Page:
Pacific

Being New Zealand's leader has its perks _ like tuna fishing

  • Former Prime Minister John Key waits to address parliament for his valedictory speech in Wellington, New Zealand, Wednesday, March 22, 2017.  In his farewell speech to lawmakers on Wednesday,  Key recounted the time he visited the Marshall Islands in 2013 for a meeting of Pacific leaders and managed to squeeze in some deep-sea fishing. (AP Photo/Mark Baker)

    Former Prime Minister John Key waits to address parliament for his valedictory speech in Wellington, New Zealand, Wednesday, March 22, 2017. In his farewell speech to lawmakers on Wednesday, Key recounted the time he visited the Marshall Islands in 2013 for a meeting of Pacific leaders and managed to squeeze in some deep-sea fishing. (AP Photo/Mark Baker)  (The Associated Press)

  • Former Prime Minister John Key addresses the parliament for the final time in Wellington, New Zealand, Wednesday, March 22, 2017.  In his farewell speech to lawmakers on Wednesday,  Key recounted the time he visited the Marshall Islands in 2013 for a meeting of Pacific leaders and managed to squeeze in some deep-sea fishing. (AP Photo/Mark Baker)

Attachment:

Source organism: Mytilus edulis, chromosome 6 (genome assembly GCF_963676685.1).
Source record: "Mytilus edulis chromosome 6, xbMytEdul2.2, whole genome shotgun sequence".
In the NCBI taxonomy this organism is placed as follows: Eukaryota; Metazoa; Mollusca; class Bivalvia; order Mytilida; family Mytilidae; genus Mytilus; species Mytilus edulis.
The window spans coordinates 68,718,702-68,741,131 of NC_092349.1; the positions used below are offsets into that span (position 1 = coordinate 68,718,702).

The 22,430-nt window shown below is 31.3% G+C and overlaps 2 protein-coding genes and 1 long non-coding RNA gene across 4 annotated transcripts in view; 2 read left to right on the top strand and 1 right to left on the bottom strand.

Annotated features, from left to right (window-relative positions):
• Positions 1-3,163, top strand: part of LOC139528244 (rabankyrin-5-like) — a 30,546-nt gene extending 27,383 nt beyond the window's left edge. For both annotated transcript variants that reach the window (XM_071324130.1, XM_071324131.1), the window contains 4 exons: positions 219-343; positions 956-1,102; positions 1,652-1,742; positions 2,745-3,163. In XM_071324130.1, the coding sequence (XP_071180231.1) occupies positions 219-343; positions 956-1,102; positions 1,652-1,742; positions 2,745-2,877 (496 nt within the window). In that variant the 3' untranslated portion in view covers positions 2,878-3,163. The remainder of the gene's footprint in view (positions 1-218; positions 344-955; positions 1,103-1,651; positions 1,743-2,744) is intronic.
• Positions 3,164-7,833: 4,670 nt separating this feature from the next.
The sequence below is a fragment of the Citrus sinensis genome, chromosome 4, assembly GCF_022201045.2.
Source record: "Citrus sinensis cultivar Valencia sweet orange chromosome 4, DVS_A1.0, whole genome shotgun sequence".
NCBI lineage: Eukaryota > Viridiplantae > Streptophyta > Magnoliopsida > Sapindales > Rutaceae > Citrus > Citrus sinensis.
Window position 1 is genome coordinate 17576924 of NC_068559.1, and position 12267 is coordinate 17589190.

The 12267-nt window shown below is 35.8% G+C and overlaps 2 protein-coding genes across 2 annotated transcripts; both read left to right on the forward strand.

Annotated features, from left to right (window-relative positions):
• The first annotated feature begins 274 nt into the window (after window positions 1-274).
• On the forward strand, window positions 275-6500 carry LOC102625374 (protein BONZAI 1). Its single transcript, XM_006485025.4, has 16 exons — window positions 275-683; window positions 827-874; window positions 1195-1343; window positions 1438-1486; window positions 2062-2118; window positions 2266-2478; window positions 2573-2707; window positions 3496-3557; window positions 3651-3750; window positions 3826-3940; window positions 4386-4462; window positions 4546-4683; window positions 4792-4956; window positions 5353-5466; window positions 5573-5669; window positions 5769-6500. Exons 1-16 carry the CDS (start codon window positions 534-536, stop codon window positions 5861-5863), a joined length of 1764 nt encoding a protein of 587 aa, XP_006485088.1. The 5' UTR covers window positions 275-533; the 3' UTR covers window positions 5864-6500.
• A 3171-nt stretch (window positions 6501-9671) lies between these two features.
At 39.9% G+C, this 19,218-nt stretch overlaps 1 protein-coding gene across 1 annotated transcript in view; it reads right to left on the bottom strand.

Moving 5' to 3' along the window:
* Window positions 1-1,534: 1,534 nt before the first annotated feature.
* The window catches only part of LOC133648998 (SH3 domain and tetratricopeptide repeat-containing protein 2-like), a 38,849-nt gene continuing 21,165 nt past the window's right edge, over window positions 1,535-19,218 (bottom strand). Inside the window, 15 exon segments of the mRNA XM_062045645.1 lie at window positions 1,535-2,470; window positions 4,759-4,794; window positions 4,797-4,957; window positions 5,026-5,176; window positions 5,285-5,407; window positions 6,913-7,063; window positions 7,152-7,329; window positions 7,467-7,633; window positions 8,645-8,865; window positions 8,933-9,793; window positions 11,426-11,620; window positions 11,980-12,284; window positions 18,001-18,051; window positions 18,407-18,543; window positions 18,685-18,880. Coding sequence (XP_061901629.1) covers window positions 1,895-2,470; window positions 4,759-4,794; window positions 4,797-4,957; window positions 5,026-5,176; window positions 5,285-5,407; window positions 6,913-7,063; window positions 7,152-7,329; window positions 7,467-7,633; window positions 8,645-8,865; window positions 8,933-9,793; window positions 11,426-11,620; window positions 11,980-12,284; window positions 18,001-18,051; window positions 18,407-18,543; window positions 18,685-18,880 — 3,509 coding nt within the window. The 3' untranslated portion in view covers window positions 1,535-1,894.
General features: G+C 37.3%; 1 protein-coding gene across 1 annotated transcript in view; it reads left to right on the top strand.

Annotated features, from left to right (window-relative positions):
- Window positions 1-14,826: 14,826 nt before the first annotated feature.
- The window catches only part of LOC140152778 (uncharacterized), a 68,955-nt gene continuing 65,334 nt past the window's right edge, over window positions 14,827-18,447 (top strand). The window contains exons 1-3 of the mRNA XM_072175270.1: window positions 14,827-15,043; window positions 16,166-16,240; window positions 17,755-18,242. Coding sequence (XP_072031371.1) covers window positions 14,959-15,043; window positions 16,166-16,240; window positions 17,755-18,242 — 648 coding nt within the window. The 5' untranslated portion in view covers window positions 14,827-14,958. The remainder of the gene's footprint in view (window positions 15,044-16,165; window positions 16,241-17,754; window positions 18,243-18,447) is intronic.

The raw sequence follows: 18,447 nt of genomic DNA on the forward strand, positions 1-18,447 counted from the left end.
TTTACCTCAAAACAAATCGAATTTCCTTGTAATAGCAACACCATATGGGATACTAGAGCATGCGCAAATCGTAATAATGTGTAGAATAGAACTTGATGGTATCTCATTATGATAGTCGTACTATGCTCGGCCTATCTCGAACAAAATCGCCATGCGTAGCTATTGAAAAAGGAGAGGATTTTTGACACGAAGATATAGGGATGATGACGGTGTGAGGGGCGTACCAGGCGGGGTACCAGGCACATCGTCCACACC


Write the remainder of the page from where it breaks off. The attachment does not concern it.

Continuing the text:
Former Prime Minister John Key addresses the parliament for the final time in Wellington, New Zealand, Wednesday, March 22, 2017. In his farewell speech to lawmakers on Wednesday, Key recounted the time he visited the Marshall Islands in 2013 for a meeting of Pacific leaders and managed to squeeze in some deep-sea fishing. (AP Photo/Mark Baker)  (The Associated Press)

  • Former New Zealand Prime Minister John Key, left, shakes hands with his successor Prime Minister Bill English following his valedictory speech to parliament in Wellington, New Zealand, Wednesday, March 22, 2017. Key was leader for eight years before resigning in December. (AP Photo/Mark Baker)

    Former New Zealand Prime Minister John Key, left, shakes hands with his successor Prime Minister Bill English following his valedictory speech to parliament in Wellington, New Zealand, Wednesday, March 22, 2017. Key was leader for eight years before resigning in December. (AP Photo/Mark Baker)  (The Associated Press)

Being the leader of a small nation comes with its perks — like going tuna fishing.

In his farewell speech to lawmakers on Wednesday, former New Zealand Prime Minister John Key recounted the time he visited the Marshall Islands in 2013 for a meeting of Pacific leaders and managed to squeeze in some deep-sea fishing.

Key said then-U.K. Prime Minister David Cameron called him on a satellite phone to talk about Libya. But Cameron wondered what all the noise was in the background.

Don't worry, Key told him, we're fishing and I just caught a big tuna.

Key said there was a long silence before the British leader wistfully replied: "God, I wish I ran a small country."

Key was leader for eight years before resigning in December.